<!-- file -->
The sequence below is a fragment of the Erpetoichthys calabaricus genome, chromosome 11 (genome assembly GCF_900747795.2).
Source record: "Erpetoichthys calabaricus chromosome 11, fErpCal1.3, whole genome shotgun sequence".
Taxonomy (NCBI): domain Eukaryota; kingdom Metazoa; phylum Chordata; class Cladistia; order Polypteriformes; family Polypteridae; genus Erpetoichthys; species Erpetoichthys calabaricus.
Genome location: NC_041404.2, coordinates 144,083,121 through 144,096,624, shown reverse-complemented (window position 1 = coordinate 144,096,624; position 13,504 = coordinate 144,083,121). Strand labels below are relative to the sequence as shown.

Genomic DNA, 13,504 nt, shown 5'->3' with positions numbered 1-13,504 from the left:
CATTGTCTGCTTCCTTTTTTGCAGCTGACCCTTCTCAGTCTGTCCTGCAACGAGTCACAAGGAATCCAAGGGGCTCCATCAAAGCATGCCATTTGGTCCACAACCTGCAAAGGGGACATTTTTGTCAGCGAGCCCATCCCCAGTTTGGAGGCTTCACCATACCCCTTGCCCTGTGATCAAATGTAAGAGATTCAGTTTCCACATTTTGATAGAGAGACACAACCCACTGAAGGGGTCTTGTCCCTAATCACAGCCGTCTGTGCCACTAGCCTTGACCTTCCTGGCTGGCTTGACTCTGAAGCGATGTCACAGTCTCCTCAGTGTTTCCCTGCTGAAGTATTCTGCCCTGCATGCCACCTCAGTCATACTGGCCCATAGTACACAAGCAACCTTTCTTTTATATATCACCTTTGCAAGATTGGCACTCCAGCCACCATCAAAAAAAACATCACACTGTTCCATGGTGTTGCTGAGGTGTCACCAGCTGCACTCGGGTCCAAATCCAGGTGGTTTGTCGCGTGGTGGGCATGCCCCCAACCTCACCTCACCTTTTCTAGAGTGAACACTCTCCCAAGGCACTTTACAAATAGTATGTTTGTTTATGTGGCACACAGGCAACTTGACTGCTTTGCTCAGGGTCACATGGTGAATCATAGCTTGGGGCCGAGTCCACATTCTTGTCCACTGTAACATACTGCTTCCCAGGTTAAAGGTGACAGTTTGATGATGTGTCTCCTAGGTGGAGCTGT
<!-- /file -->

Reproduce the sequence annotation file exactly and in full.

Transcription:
The sequence below is a fragment of the Erpetoichthys calabaricus genome, chromosome 11 (genome assembly GCF_900747795.2).
Source record: "Erpetoichthys calabaricus chromosome 11, fErpCal1.3, whole genome shotgun sequence".
Taxonomy (NCBI): domain Eukaryota; kingdom Metazoa; phylum Chordata; class Cladistia; order Polypteriformes; family Polypteridae; genus Erpetoichthys; species Erpetoichthys calabaricus.
Genome location: NC_041404.2, coordinates 144,083,121 through 144,096,624, shown reverse-complemented (window position 1 = coordinate 144,096,624; position 13,504 = coordinate 144,083,121). Strand labels below are relative to the sequence as shown.

Genomic DNA, 13,504 nt, shown 5'->3' with positions numbered 1-13,504 from the left:
CATTGTCTGCTTCCTTTTTTGCAGCTGACCCTTCTCAGTCTGTCCTGCAACGAGTCACAAGGAATCCAAGGGGCTCCATCAAAGCATGCCATTTGGTCCACAACCTGCAAAGGGGACATTTTTGTCAGCGAGCCCATCCCCAGTTTGGAGGCTTCACCATACCCCTTGCCCTGTGATCAAATGTAAGAGATTCAGTTTCCACATTTTGATAGAGAGACACAACCCACTGAAGGGGTCTTGTCCCTAATCACAGCCGTCTGTGCCACTAGCCTTGACCTTCCTGGCTGGCTTGACTCTGAAGCGATGTCACAGTCTCCTCAGTGTTTCCCTGCTGAAGTATTCTGCCCTGCATGCCACCTCAGTCATACTGGCCCATAGTACACAAGCAACCTTTCTTTTATATATCACCTTTGCAAGATTGGCACTCCAGCCACCATCAAAAAAAACATCACACTGTTCCATGGTGTTGCTGAGGTGTCACCAGCTGCACTCGGGTCCAAATCCAGGTGGTTTGTCGCGTGGTGGGCATGCCCCCAACCTCACCTCACCTTTTCTAGAGTGAACACTCTCCCAAGGCACTTTACAAATAGTATGTTTGTTTATGTGGCACACAGGCAACTTGACTGCTTTGCTCAGGGTCACATGGTGAATCATAGCTTGGGGCCGAGTCCACATTCTTGTCCACTGTAACATACTGCTTCCCAGGTTAAAGGTGACAGTTTGATGATGTGTCTCCTAGGTGGAGCTGT